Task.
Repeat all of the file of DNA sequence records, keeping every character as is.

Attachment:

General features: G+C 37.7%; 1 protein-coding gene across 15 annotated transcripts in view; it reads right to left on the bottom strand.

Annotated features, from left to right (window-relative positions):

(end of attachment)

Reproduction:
General features: G+C 37.7%; 1 protein-coding gene across 15 annotated transcripts in view; it reads right to left on the bottom strand.

Annotated features, from left to right (window-relative positions):